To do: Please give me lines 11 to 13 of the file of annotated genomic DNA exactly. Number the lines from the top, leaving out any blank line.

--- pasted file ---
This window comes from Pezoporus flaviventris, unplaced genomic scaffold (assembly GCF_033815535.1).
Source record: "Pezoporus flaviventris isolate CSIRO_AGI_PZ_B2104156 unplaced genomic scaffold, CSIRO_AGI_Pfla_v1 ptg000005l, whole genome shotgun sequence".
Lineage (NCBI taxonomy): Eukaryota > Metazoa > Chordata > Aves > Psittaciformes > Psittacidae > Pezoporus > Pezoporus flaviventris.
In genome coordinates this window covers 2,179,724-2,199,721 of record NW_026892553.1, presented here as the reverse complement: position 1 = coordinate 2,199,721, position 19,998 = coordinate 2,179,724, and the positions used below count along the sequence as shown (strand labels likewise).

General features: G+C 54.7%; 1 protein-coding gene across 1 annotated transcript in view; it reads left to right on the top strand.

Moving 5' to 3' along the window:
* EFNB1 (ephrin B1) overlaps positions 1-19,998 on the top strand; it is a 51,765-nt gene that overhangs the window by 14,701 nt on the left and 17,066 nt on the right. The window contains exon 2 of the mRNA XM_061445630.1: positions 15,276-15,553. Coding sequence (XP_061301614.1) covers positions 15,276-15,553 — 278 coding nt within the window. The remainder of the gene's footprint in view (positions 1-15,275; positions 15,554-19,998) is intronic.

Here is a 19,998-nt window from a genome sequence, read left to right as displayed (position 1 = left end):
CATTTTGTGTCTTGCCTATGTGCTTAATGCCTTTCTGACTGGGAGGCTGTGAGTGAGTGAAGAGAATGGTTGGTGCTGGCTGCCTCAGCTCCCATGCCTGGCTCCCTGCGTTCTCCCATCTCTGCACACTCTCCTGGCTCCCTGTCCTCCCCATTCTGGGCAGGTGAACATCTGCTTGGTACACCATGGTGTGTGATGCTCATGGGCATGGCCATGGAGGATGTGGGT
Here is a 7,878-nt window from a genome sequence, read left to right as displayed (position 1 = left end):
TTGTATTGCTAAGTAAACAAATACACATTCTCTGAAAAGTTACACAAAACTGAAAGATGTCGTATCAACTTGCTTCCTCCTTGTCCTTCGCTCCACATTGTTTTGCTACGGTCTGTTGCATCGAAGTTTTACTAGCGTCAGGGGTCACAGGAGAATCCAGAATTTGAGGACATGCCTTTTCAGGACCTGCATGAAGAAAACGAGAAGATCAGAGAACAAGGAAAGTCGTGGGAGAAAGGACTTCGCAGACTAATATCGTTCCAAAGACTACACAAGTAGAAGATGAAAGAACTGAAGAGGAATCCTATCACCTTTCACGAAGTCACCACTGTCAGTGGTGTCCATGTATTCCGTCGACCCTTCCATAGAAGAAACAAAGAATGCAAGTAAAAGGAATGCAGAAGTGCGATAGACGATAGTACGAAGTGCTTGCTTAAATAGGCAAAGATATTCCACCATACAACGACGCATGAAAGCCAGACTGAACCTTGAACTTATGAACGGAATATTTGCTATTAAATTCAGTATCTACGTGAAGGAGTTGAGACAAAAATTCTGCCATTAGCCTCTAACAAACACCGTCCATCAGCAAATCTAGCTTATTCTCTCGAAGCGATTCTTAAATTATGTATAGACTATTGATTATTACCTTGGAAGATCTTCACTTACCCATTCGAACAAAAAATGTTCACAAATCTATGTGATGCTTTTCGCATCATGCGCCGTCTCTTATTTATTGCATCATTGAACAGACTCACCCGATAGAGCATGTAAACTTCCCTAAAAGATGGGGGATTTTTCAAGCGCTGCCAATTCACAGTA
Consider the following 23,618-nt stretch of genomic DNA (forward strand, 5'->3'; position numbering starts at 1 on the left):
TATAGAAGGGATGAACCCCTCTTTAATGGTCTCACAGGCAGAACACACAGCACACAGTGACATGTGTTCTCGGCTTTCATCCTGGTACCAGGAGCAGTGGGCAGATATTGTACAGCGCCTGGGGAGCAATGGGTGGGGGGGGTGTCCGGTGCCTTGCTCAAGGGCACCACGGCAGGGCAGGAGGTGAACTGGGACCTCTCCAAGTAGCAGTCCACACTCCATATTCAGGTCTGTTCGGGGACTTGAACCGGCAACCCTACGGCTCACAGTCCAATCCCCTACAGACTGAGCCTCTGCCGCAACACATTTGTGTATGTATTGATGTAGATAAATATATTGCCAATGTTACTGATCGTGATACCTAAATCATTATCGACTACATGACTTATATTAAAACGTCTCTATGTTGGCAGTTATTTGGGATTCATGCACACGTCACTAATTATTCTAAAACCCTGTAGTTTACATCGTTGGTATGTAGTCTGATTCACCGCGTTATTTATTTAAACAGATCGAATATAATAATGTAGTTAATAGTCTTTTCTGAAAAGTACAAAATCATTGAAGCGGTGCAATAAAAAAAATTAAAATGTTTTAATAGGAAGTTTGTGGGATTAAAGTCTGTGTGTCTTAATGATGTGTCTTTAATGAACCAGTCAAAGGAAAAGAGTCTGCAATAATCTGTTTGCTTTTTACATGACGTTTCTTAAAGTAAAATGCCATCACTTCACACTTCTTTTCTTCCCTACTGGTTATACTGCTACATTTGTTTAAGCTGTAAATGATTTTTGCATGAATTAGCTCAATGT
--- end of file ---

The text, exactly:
TTGTATTGCTAAGTAAACAAATACACATTCTCTGAAAAGTTACACAAAACTGAAAGATGTCGTATCAACTTGCTTCCTCCTTGTCCTTCGCTCCACATTGTTTTGCTACGGTCTGTTGCATCGAAGTTTTACTAGCGTCAGGGGTCACAGGAGAATCCAGAATTTGAGGACATGCCTTTTCAGGACCTGCATGAAGAAAACGAGAAGATCAGAGAACAAGGAAAGTCGTGGGAGAAAGGACTTCGCAGACTAATATCGTTCCAAAGACTACACAAGTAGAAGATGAAAGAACTGAAGAGGAATCCTATCACCTTTCACGAAGTCACCACTGTCAGTGGTGTCCATGTATTCCGTCGACCCTTCCATAGAAGAAACAAAGAATGCAAGTAAAAGGAATGCAGAAGTGCGATAGACGATAGTACGAAGTGCTTGCTTAAATAGGCAAAGATATTCCACCATACAACGACGCATGAAAGCCAGACTGAACCTTGAACTTATGAACGGAATATTTGCTATTAAATTCAGTATCTACGTGAAGGAGTTGAGACAAAAATTCTGCCATTAGCCTCTAACAAACACCGTCCATCAGCAAATCTAGCTTATTCTCTCGAAGCGATTCTTAAATTATGTATAGACTATTGATTATTACCTTGGAAGATCTTCACTTACCCATTCGAACAAAAAATGTTCACAAATCTATGTGATGCTTTTCGCATCATGCGCCGTCTCTTATTTATTGCATCATTGAACAGACTCACCCGATAGAGCATGTAAACTTCCCTAAAAGATGGGGGATTTTTCAAGCGCTGCCAATTCACAGTA
Consider the following 23,618-nt stretch of genomic DNA (forward strand, 5'->3'; position numbering starts at 1 on the left):
TATAGAAGGGATGAACCCCTCTTTAATGGTCTCACAGGCAGAACACACAGCACACAGTGACATGTGTTCTCGGCTTTCATCCTGGTACCAGGAGCAGTGGGCAGATATTGTACAGCGCCTGGGGAGCAATGGGTGGGGGGGGTGTCCGGTGCCTTGCTCAAGGGCACCACGGCAGGGCAGGAGGTGAACTGGGACCTCTCCAAGTAGCAGTCCACACTCCATATTCAGGTCTGTTCGGGGACTTGAACCGGCAACCCTACGGCTCACAGTCCAATCCCCTACAGACTGAGCCTCTGCCGCAACACATTTGTGTATGTATTGATGTAGATAAATATATTGCCAATGTTACTGATCGTGATACCTAAATCATTATCGACTACATGACTTATATTAAAACGTCTCTATGTTGGCAGTTATTTGGGATTCATGCACACGTCACTAATTATTCTAAAACCCTGTAGTTTACATCGTTGGTATGTAGTCTGATTCACCGCGTTATTTATTTAAACAGATCGAATATAATAATGTAGTTAATAGTCTTTTCTGAAAAGTACAAAATCATTGAAGCGGTGCAATAAAAAAAATTAAAATGTTTTAATAGGAAGTTTGTGGGATTAAAGTCTGTGTGTCTTAATGATGTGTCTTTAATGAACCAGTCAAAGGAAAAGAGTCTGCAATAATCTGTTTGCTTTTTACATGACGTTTCTTAAAGTAAAATGCCATCACTTCACACTTCTTTTCTTCCCTACTGGTTATACTGCTACATTTGTTTAAGCTGTAAATGATTTTTGCATGAATTAGCTCAATGT